Like this website? Want to take charge of it to ensure it stays around?
This website is designed to help people understand why you downvoted.
Participation in a reputation-ranked online community comes with its ups and downs. You post something and it gets upvoted when people like or agree with it–and that’s great!
Unfortunately, it may also receive a downvote because someone didn’t–and that can stink.
Maybe your post got downvoted, and you’re wondering why. Or maybe you’re the downvoter, and you want to let the person who owns the post know why you downvoted. This website is built for you.
The goal for I Downvoted Because (an independent website not affiliated with any reputation-ranked online community) is to give people an easy, productive and helpful way to let someone know what caused your downvote, what they can do to fix it, and why you think they should do so. It also gives people who experience downvotes a simple way to learn what happened and why. They can also learn what the culture of a community sees as a reason to downvote, and therefore how to reverse it.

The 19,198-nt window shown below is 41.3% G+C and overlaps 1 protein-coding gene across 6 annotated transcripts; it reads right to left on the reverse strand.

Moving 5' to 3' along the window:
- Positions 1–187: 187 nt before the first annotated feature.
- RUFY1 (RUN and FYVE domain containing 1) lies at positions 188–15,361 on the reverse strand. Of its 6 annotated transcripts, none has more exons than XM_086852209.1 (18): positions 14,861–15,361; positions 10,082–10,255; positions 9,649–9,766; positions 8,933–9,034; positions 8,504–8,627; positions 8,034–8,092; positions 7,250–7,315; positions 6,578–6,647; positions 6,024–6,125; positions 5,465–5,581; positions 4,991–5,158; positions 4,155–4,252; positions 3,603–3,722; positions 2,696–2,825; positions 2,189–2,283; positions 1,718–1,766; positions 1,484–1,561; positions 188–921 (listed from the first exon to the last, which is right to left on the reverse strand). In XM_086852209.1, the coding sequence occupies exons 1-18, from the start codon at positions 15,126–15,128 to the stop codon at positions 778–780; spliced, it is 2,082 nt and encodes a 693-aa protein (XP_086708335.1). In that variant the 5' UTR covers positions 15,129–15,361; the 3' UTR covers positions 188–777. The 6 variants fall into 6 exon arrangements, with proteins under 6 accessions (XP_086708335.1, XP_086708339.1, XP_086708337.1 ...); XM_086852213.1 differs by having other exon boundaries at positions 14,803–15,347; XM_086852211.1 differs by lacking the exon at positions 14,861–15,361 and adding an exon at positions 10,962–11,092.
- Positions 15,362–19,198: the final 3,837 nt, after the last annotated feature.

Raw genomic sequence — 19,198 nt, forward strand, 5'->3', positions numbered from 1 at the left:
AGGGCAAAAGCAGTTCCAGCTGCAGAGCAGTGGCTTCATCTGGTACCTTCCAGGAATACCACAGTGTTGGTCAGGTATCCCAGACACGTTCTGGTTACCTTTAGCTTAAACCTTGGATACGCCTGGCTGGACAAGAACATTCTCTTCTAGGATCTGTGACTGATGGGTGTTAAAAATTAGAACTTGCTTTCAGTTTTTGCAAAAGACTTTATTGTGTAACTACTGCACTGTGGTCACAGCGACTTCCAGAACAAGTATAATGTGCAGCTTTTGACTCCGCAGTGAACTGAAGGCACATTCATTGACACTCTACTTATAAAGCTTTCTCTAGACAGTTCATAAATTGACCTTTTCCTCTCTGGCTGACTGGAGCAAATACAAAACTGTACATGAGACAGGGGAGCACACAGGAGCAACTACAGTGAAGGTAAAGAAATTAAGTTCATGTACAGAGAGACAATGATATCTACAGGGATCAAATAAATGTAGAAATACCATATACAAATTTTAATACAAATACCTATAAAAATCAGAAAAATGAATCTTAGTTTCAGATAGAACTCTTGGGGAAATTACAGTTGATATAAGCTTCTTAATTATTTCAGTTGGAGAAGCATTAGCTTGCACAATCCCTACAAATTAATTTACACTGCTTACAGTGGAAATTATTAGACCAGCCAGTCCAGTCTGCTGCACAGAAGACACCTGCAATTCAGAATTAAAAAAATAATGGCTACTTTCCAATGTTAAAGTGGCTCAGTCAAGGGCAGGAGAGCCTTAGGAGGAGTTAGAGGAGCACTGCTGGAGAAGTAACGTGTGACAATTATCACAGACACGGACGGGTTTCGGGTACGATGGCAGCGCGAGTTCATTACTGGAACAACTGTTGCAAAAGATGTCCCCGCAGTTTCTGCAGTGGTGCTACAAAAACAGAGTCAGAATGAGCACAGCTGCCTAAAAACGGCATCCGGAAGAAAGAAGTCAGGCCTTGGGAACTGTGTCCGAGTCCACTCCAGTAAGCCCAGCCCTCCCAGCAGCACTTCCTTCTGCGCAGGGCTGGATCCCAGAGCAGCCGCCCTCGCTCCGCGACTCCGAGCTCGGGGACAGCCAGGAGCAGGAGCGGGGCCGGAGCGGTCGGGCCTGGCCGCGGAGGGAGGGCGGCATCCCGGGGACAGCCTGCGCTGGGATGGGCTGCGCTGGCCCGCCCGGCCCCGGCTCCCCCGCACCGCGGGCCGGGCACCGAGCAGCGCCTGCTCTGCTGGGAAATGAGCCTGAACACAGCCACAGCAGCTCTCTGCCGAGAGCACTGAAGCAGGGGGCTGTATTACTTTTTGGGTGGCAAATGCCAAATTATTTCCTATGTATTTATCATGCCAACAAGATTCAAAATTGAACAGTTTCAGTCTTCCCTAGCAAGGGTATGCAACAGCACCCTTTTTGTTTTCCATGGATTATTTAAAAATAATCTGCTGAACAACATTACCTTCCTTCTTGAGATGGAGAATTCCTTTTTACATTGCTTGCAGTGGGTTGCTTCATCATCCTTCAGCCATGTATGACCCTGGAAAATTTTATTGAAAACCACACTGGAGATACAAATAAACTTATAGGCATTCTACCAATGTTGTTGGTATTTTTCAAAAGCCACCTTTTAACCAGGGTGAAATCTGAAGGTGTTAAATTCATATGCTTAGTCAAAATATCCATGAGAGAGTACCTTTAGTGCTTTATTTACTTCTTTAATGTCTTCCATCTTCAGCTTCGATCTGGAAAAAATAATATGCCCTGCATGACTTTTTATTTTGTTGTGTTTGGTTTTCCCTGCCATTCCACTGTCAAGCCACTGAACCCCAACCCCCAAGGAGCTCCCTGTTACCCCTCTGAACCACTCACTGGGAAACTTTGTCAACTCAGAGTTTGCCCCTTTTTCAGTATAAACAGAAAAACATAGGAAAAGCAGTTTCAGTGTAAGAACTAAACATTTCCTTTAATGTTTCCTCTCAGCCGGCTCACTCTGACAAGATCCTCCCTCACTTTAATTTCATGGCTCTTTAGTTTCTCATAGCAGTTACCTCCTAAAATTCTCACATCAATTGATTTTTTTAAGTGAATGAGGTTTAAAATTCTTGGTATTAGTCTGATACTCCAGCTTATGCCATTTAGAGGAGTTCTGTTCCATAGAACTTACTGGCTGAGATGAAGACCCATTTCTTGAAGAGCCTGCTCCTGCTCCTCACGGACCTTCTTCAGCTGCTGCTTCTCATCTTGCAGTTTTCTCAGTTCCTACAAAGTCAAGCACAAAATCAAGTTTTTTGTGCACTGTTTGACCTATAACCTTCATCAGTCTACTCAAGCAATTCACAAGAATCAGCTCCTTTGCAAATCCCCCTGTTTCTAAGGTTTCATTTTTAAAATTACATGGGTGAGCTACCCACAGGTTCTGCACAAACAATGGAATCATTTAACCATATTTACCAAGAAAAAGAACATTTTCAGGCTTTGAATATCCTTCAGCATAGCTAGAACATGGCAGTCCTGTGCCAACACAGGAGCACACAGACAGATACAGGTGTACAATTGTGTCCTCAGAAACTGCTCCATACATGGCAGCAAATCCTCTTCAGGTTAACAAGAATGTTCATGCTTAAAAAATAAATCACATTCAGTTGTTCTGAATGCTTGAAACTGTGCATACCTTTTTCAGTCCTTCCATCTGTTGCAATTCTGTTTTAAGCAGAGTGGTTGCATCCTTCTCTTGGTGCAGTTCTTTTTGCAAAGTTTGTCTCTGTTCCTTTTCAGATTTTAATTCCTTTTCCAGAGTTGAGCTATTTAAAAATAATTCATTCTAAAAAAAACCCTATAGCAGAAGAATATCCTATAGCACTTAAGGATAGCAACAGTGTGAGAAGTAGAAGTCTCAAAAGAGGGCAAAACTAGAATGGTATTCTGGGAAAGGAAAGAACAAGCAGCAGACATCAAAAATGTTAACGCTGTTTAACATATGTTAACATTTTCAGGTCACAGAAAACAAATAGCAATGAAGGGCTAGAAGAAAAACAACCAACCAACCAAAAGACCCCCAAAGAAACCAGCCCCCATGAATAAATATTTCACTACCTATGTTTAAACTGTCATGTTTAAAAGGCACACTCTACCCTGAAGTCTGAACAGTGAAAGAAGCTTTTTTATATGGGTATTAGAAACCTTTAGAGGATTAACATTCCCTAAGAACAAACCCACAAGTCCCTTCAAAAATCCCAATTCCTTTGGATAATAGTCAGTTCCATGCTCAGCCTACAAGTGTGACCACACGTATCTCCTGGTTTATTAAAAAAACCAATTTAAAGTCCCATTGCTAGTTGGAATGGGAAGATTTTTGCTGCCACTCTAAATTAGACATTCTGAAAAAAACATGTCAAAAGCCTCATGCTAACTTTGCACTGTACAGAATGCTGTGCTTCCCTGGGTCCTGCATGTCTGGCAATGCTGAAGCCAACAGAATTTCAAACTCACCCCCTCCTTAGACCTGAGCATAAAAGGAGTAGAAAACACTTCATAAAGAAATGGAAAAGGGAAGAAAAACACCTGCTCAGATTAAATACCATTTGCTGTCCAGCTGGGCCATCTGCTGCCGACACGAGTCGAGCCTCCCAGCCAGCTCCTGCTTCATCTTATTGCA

How does this website work?
This website hosts one page per reason for a downvote. Each reason has its own URL in the format
When you wish to let someone know why you downvoted and how they could reverse it, simply leave a link to the relevant page.
All the reasons*
Here’s the current list of all pages, sorted by community! Not finding something you want? See below to learn how to get it! Please note, this website is not affiliated in any way with any of the organizations or websites below.
- Being unresponsive
- Image of an exception
- Images of code
- It's not working
- No attempt
- No code
- No debugging
- Missing exception details
- No MCVE
- No research
- Too much code
- Too much information
- Unclear what you're asking
- Unreadable code
- Wrong language
*Special thanks to mrenaud and his answer here for making this section possible.
You can help make this website better!
This website is hosted on GitHub and served via GitHub Pages. This means that if you have a GitHub account you can request changes, updates, and even new pages. You can do this by submitting an issue at GitHub. You can even add them yourself by forking the website’s repository and make the changes as you see fit. Once completed, you can send me, @willSullivan, a pull request to add your changes to the website.